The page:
A well-chosen covariate is often a better option, since it does add theoretical strength to the model. Second, extracting three or more random effects from the data is demanding. Psycholinguistic data tend to have one observation per participant—item combination, and the numbers of items and participants tested are sizable, but not in the hundreds. The two random effects related to items u 0 i and u 1 i are most often correlated, which makes it harder to arrive at estimates for each of them, necessitating large number of items and participants.

Third, the extended analysis assumes that the item-related random effects modifying the intercept and the slope of priming are independent influences, which may be correlated. As has been argued by Rouder et al. In sum, there seem to be few compelling reasons to add random effects that modify slopes. For psycholinguistic data, models like those presented above already provide a better description of the data than do classical ANOVA models, and it may well turn out that the extra complications caused by adding random effects modifying slope are rarely necessary in practice.

Authors should run the usual regression diagnostics to determine whether the data were fitted reasonably well or whether further statistical explorations are necessary. This article has presented a simple framework for addressing the issue of random participants and random items in language experiments. The djmixed extension to SPSS should put this mixed models analysis within the reach of every psycholinguist. Mixed models should be used only when the data set is large enough and after outliers and wrongly coded observations have been removed.

Conceptually, a separate regression line is estimated for each level of participants and also for each level of items, so an extreme outlier can have a large influence if the number of observations per participant or the number of observations per item is low. As compared with an ANOVA, the restrictions on the data imposed by mixed modeling are very relaxed, since missing data and unequal cell sizes are not a problem and homoscedascity is not an a priori requirement either. Mixed models require equality of residual variance; that is, the predictors should capture not only the difference in average RTs, but also any difference in variability of RTs.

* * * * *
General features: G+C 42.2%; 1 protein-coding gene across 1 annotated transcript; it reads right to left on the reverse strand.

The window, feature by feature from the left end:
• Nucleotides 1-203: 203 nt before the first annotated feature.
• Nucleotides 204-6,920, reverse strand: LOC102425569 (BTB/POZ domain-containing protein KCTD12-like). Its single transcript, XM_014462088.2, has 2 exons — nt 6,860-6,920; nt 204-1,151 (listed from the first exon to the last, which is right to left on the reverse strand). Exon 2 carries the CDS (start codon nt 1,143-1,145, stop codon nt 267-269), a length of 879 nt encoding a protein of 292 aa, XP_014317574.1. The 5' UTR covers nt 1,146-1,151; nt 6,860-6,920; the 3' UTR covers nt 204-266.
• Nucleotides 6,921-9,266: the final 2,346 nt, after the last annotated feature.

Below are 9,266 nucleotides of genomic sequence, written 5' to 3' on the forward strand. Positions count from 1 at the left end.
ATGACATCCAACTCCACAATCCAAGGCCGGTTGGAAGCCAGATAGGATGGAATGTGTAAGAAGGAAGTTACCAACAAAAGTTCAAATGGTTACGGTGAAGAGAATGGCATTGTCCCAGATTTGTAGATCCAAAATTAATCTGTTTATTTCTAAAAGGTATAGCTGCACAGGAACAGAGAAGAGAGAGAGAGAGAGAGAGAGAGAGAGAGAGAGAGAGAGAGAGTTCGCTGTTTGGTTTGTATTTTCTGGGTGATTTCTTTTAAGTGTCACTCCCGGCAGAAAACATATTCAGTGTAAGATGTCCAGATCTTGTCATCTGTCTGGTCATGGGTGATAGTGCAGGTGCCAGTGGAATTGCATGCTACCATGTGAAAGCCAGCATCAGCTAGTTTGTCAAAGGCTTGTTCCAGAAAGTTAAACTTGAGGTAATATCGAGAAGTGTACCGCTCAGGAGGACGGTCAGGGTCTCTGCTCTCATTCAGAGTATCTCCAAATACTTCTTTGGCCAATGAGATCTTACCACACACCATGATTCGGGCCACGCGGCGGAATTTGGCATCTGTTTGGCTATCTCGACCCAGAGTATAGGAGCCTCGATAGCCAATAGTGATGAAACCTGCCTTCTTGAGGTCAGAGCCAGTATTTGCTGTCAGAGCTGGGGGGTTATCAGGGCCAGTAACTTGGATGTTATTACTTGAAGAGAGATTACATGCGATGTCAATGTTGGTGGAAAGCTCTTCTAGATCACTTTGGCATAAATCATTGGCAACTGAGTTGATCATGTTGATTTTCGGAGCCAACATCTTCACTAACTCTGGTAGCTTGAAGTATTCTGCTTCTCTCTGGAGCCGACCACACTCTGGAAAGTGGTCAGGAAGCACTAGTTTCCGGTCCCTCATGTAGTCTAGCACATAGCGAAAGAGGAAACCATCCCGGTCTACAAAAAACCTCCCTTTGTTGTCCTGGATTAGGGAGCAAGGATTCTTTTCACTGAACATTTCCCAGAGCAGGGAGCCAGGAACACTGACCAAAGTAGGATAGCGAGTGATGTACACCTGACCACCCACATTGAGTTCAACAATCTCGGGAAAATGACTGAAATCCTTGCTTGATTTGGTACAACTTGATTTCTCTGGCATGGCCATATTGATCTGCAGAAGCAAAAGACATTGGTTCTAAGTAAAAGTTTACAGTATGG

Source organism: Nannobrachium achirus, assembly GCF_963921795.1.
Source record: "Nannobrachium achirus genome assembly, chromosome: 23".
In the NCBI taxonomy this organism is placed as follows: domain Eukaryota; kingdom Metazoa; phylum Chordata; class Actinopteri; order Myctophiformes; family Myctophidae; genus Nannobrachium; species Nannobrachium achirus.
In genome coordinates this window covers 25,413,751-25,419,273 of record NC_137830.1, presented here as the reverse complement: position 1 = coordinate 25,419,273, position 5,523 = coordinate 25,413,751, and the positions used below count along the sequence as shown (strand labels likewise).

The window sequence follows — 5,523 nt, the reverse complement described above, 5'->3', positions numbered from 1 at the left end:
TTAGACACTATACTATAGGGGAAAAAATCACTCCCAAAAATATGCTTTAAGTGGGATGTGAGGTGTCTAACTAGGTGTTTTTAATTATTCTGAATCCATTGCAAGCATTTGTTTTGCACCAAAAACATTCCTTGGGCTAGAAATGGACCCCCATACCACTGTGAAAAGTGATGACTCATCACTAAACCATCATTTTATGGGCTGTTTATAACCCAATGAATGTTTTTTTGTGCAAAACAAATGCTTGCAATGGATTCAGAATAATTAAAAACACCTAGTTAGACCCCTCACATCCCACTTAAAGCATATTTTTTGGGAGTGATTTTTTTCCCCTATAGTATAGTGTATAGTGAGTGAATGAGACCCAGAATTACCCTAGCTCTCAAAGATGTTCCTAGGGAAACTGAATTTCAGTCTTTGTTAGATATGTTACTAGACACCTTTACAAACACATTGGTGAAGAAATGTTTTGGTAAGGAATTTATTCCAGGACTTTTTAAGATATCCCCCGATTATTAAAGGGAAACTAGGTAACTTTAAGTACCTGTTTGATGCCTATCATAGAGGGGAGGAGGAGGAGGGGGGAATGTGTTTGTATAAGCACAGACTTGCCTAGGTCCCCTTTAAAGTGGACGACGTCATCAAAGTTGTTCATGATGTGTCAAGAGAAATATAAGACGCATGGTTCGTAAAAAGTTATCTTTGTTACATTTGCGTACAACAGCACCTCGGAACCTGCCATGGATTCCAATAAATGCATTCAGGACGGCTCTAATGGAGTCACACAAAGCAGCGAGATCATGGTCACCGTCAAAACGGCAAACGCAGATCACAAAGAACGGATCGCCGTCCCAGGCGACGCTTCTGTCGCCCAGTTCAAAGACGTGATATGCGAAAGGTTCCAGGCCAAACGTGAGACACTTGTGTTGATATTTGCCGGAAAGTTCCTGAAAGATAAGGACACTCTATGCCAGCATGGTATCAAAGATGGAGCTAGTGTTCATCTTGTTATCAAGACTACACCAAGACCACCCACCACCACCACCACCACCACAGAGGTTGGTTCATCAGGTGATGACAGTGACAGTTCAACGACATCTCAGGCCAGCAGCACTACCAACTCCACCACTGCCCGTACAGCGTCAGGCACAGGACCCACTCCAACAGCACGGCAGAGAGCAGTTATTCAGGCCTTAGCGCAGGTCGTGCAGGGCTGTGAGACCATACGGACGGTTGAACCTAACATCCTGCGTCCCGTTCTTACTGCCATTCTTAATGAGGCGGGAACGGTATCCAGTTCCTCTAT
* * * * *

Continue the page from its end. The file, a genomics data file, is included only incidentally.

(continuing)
For most data sets, this seems a tenable assumption but see Rouder et al. Mixed models are a relatively recent extension to the statistical canon, and although the pace of development has slowed down, further improvements to these models and their evaluation will most certainly be found. However, the methods of model evaluation that are suggested here F -tests and LRT have shown their merits outside of mixed modeling, and they are implemented in major statistical packages such as SPSS and SAS and are generally recommended in various fields of science.

Faraway suggested using a parametric bootstrap cf. It is shown that the LRT can be too liberal when testing for the inclusion of a factor with 15 levels in a data set with only 60 observations. In practical psycholinguistic applications, the number of levels of a fixed factor hardly ever exceeds five, so if the general recommendations for sizable numbers of participants and items—and, therefore, observations—are followed, this criticism should not overly concern us.

When models for the inclusion of a fixed effect are compared, the multiple comparison tests are similar to the F -test that was used here in conjunction with the LRT. The z tests can be very conservative, and Raudenbush and Bryk suggested using a t -distribution instead. The issue was side-stepped here by using F -tests technically, Type 3 F -tests of fixed effects instead. To evaluate the significance of fixed effects, it has been suggested to askew F -tests Baayen, ; Bates, , and use MCMC Monte Carlo Markov chains , a simulation technique based on Bayesian principles to approximate the significance of each fixed effect on an analysis-by-analysis basis.

It also requires one to work within a Bayesian inference framework, which has various advantages and disadvantages that fall outside of the scope of this article. In a discussion of which test to use, Faraway , recommended the combined use of the F -test and the LRT. Of course, statistics is a scientific discipline just like psycholinguistics, and dissenting opinions, alternative approaches. Mixed models, and hierarchical linear models as their special case, are a mature technique, and they have been implemented in the major statistical packages since SAS , R , and SPSS.